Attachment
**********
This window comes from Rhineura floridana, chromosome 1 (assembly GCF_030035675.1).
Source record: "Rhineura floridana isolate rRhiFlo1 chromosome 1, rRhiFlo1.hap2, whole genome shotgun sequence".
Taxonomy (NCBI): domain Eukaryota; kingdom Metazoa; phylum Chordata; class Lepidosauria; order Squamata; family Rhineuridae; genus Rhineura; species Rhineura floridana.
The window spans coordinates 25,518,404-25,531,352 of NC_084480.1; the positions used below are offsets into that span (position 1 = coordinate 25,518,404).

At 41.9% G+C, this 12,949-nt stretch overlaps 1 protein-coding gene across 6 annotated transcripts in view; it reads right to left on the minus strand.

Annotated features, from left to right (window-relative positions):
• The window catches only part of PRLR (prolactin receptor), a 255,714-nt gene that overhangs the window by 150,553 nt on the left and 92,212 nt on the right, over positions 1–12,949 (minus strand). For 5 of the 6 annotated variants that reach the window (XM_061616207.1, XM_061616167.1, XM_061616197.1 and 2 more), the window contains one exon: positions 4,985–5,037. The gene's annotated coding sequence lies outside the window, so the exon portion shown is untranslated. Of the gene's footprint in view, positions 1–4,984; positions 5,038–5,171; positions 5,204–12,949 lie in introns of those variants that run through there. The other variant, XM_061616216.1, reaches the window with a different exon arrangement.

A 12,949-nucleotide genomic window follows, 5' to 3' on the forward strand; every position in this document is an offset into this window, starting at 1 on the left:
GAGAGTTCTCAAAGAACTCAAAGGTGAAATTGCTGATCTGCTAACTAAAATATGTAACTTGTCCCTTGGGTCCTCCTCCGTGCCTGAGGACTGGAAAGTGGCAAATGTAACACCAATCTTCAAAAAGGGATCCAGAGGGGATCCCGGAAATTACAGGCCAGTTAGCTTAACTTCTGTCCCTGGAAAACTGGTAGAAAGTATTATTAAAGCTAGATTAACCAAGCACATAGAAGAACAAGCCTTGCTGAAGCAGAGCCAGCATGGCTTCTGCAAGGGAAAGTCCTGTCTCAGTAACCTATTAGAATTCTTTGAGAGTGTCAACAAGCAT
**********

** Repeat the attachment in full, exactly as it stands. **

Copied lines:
This window comes from Rhineura floridana, chromosome 1 (assembly GCF_030035675.1).
Source record: "Rhineura floridana isolate rRhiFlo1 chromosome 1, rRhiFlo1.hap2, whole genome shotgun sequence".
Taxonomy (NCBI): domain Eukaryota; kingdom Metazoa; phylum Chordata; class Lepidosauria; order Squamata; family Rhineuridae; genus Rhineura; species Rhineura floridana.
The window spans coordinates 25,518,404-25,531,352 of NC_084480.1; the positions used below are offsets into that span (position 1 = coordinate 25,518,404).

At 41.9% G+C, this 12,949-nt stretch overlaps 1 protein-coding gene across 6 annotated transcripts in view; it reads right to left on the minus strand.

Annotated features, from left to right (window-relative positions):
• The window catches only part of PRLR (prolactin receptor), a 255,714-nt gene that overhangs the window by 150,553 nt on the left and 92,212 nt on the right, over positions 1–12,949 (minus strand). For 5 of the 6 annotated variants that reach the window (XM_061616207.1, XM_061616167.1, XM_061616197.1 and 2 more), the window contains one exon: positions 4,985–5,037. The gene's annotated coding sequence lies outside the window, so the exon portion shown is untranslated. Of the gene's footprint in view, positions 1–4,984; positions 5,038–5,171; positions 5,204–12,949 lie in introns of those variants that run through there. The other variant, XM_061616216.1, reaches the window with a different exon arrangement.

A 12,949-nucleotide genomic window follows, 5' to 3' on the forward strand; every position in this document is an offset into this window, starting at 1 on the left:
GAGAGTTCTCAAAGAACTCAAAGGTGAAATTGCTGATCTGCTAACTAAAATATGTAACTTGTCCCTTGGGTCCTCCTCCGTGCCTGAGGACTGGAAAGTGGCAAATGTAACACCAATCTTCAAAAAGGGATCCAGAGGGGATCCCGGAAATTACAGGCCAGTTAGCTTAACTTCTGTCCCTGGAAAACTGGTAGAAAGTATTATTAAAGCTAGATTAACCAAGCACATAGAAGAACAAGCCTTGCTGAAGCAGAGCCAGCATGGCTTCTGCAAGGGAAAGTCCTGTCTCAGTAACCTATTAGAATTCTTTGAGAGTGTCAACAAGCAT